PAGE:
Women rejoice, a new study has found that gaining weight during pregnancy has no relevant connection in benefiting a child's bone mass. Lead author from the Universidade do Porto in Portugal, Teresa Monjardino says that this applies to both normally weighing women and overweight women. “Until recently, it was a widely held scientific belief that any weight gain from the mother during pregnancy would have a beneficial effect on children’s bone mass,” said Monjardino.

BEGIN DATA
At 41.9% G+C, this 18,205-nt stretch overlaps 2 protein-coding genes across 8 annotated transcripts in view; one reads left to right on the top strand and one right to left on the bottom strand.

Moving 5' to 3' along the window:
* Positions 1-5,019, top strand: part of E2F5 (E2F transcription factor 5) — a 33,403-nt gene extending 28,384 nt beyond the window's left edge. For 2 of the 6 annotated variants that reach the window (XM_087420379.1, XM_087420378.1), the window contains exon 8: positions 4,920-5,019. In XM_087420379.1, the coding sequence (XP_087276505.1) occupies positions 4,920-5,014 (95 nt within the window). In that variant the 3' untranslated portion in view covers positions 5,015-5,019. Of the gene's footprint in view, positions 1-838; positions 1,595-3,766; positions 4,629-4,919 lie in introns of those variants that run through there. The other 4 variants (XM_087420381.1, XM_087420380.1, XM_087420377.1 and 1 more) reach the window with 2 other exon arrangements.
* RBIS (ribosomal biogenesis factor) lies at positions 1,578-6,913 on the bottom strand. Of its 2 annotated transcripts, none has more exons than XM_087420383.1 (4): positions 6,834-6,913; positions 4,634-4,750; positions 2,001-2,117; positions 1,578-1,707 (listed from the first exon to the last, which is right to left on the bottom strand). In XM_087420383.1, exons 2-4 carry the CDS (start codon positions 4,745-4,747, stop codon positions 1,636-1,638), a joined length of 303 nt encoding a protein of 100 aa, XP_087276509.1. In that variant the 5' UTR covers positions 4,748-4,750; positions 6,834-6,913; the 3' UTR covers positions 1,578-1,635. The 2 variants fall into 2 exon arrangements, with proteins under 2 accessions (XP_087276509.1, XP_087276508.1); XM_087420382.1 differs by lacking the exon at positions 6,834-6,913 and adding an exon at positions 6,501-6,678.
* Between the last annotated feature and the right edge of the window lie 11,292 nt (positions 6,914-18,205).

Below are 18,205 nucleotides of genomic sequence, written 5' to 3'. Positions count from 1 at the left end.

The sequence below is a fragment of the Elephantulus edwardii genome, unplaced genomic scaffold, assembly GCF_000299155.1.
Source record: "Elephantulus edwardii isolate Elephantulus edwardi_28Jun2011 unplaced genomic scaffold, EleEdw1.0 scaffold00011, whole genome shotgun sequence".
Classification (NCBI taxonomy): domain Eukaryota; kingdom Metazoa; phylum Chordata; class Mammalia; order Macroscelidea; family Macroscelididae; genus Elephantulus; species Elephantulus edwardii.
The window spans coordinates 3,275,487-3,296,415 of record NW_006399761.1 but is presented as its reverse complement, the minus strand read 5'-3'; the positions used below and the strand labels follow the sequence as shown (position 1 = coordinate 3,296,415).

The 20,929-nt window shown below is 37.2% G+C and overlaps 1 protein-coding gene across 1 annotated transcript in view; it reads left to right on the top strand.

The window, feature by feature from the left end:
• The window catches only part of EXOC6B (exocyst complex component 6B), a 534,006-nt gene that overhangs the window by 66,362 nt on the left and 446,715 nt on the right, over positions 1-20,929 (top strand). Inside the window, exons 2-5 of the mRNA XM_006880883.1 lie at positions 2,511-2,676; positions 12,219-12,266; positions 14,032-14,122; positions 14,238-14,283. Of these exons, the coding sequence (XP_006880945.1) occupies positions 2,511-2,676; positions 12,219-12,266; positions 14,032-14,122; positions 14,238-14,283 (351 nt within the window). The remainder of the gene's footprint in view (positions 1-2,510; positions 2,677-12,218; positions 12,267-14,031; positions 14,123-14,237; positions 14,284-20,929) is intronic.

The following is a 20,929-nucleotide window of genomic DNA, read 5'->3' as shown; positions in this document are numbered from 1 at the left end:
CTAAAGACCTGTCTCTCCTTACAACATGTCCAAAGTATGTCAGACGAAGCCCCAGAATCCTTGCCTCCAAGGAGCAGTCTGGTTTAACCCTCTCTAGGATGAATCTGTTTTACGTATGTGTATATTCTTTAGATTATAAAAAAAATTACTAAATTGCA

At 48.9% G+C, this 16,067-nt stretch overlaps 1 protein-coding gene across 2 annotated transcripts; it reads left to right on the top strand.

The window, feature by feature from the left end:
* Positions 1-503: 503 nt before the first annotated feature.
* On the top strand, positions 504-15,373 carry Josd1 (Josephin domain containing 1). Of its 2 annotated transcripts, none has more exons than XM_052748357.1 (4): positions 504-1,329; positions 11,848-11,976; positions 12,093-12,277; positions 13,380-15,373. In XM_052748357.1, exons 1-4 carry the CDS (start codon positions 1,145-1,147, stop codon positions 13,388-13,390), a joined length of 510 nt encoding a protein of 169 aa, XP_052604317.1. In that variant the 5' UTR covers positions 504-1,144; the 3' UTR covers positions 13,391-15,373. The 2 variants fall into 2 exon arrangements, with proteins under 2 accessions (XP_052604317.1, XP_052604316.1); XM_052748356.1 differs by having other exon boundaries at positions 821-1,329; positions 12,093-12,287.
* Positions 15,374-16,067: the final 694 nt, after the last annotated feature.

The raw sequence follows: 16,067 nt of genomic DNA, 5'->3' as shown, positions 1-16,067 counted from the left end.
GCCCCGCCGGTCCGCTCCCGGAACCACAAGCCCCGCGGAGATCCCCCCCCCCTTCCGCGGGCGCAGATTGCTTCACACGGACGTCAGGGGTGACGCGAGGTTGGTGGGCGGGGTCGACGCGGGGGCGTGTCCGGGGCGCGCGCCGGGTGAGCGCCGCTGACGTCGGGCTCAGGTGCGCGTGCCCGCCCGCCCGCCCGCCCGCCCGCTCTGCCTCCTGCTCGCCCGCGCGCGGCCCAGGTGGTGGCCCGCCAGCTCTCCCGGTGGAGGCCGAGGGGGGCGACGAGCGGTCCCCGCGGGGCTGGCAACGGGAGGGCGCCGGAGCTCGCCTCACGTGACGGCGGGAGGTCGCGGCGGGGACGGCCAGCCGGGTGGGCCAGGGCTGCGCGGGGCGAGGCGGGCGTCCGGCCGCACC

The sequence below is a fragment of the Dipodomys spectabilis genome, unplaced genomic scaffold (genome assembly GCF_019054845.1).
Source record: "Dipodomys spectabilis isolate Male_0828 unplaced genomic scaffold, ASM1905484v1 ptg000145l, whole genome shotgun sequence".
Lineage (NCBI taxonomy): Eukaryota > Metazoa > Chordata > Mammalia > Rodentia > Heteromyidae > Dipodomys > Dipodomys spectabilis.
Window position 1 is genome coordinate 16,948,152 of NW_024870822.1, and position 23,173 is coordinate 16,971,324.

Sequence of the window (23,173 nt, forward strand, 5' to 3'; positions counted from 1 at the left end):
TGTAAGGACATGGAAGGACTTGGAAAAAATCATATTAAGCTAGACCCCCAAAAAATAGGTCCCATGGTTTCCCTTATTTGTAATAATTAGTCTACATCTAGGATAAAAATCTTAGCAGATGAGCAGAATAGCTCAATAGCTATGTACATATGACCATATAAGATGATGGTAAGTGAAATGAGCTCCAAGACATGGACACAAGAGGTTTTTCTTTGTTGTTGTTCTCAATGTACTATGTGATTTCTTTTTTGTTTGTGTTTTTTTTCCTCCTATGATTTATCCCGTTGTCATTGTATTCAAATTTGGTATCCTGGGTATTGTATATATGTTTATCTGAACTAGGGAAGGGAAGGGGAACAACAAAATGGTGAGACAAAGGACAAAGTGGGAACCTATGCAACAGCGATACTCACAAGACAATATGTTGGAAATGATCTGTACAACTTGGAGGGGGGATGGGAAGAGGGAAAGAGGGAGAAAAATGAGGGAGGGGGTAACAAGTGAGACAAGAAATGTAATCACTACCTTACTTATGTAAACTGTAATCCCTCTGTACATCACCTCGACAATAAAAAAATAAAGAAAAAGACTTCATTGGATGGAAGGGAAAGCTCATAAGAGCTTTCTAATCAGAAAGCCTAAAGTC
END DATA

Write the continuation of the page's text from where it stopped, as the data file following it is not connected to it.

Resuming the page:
While it is a known fact that putting on weight during pregnancy can reduce child cardiometabolic risks such as diabetes and heart disease, it has also been found that pregnancy weight management could adversely affect child bone health. After some research, it was found that in normal and slightly underweight women, weight gain helped the child's bone mass increase by a bit, but in overweight women, it showed no difference at all.
“Our study results corroborate that there is no benefit in gaining weight above the US Institute of Medicine recommendations for pregnancy weight gain for children’s bone mass, in both normal and overweight women prior to pregnancy,” added Monjardino. Stay tuned for more updates.